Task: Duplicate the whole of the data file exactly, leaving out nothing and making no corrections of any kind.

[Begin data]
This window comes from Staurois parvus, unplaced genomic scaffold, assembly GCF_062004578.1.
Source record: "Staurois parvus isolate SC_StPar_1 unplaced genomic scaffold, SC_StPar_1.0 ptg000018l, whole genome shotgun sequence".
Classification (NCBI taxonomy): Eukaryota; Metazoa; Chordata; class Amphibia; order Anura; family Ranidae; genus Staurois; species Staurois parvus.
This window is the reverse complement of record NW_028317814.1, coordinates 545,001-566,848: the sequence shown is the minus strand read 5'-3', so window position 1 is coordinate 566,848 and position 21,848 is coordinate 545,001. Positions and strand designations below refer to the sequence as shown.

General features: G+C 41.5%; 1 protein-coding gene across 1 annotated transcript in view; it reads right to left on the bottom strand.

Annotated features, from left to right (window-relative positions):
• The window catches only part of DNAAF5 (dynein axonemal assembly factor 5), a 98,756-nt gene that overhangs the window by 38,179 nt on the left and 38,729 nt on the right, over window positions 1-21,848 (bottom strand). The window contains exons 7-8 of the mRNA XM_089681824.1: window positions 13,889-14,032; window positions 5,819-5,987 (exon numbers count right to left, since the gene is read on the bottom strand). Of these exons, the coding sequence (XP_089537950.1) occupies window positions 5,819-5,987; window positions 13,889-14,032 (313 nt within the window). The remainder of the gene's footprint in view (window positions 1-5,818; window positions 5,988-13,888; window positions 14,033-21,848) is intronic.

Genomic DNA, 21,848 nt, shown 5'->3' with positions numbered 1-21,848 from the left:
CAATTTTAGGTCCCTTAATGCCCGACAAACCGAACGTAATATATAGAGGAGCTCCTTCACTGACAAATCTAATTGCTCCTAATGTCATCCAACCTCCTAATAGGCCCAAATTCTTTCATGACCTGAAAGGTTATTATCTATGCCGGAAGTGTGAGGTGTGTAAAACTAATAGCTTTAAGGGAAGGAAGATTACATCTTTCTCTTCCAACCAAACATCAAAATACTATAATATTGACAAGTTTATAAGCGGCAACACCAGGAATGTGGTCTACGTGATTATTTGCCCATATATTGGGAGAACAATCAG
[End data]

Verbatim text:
This window comes from Staurois parvus, unplaced genomic scaffold, assembly GCF_062004578.1.
Source record: "Staurois parvus isolate SC_StPar_1 unplaced genomic scaffold, SC_StPar_1.0 ptg000018l, whole genome shotgun sequence".
Classification (NCBI taxonomy): Eukaryota; Metazoa; Chordata; class Amphibia; order Anura; family Ranidae; genus Staurois; species Staurois parvus.
This window is the reverse complement of record NW_028317814.1, coordinates 545,001-566,848: the sequence shown is the minus strand read 5'-3', so window position 1 is coordinate 566,848 and position 21,848 is coordinate 545,001. Positions and strand designations below refer to the sequence as shown.

General features: G+C 41.5%; 1 protein-coding gene across 1 annotated transcript in view; it reads right to left on the bottom strand.

Annotated features, from left to right (window-relative positions):
• The window catches only part of DNAAF5 (dynein axonemal assembly factor 5), a 98,756-nt gene that overhangs the window by 38,179 nt on the left and 38,729 nt on the right, over window positions 1-21,848 (bottom strand). The window contains exons 7-8 of the mRNA XM_089681824.1: window positions 13,889-14,032; window positions 5,819-5,987 (exon numbers count right to left, since the gene is read on the bottom strand). Of these exons, the coding sequence (XP_089537950.1) occupies window positions 5,819-5,987; window positions 13,889-14,032 (313 nt within the window). The remainder of the gene's footprint in view (window positions 1-5,818; window positions 5,988-13,888; window positions 14,033-21,848) is intronic.

Genomic DNA, 21,848 nt, shown 5'->3' with positions numbered 1-21,848 from the left:
CAATTTTAGGTCCCTTAATGCCCGACAAACCGAACGTAATATATAGAGGAGCTCCTTCACTGACAAATCTAATTGCTCCTAATGTCATCCAACCTCCTAATAGGCCCAAATTCTTTCATGACCTGAAAGGTTATTATCTATGCCGGAAGTGTGAGGTGTGTAAAACTAATAGCTTTAAGGGAAGGAAGATTACATCTTTCTCTTCCAACCAAACATCAAAATACTATAATATTGACAAGTTTATAAGCGGCAACACCAGGAATGTGGTCTACGTGATTATTTGCCCATATATTGGGAGAACAATCAG